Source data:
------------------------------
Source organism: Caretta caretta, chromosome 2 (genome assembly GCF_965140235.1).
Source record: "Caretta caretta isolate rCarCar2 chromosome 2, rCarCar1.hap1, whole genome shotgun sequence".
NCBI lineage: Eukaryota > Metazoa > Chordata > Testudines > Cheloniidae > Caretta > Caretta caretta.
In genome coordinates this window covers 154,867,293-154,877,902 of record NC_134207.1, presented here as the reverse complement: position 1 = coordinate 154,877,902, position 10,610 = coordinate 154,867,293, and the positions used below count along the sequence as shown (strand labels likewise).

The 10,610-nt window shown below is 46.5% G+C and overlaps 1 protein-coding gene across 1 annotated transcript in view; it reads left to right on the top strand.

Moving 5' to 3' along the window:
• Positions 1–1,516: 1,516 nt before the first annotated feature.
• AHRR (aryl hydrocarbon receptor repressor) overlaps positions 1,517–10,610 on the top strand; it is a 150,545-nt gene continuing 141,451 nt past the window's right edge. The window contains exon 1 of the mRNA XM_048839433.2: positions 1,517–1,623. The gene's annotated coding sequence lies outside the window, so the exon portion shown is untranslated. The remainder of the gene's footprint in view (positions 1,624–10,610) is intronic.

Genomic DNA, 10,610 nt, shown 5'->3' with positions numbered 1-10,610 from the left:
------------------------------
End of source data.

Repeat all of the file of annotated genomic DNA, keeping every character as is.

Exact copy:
Source organism: Caretta caretta, chromosome 2 (genome assembly GCF_965140235.1).
Source record: "Caretta caretta isolate rCarCar2 chromosome 2, rCarCar1.hap1, whole genome shotgun sequence".
NCBI lineage: Eukaryota > Metazoa > Chordata > Testudines > Cheloniidae > Caretta > Caretta caretta.
In genome coordinates this window covers 154,867,293-154,877,902 of record NC_134207.1, presented here as the reverse complement: position 1 = coordinate 154,877,902, position 10,610 = coordinate 154,867,293, and the positions used below count along the sequence as shown (strand labels likewise).

The 10,610-nt window shown below is 46.5% G+C and overlaps 1 protein-coding gene across 1 annotated transcript in view; it reads left to right on the top strand.

Moving 5' to 3' along the window:
• Positions 1–1,516: 1,516 nt before the first annotated feature.
• AHRR (aryl hydrocarbon receptor repressor) overlaps positions 1,517–10,610 on the top strand; it is a 150,545-nt gene continuing 141,451 nt past the window's right edge. The window contains exon 1 of the mRNA XM_048839433.2: positions 1,517–1,623. The gene's annotated coding sequence lies outside the window, so the exon portion shown is untranslated. The remainder of the gene's footprint in view (positions 1,624–10,610) is intronic.

Genomic DNA, 10,610 nt, shown 5'->3' with positions numbered 1-10,610 from the left: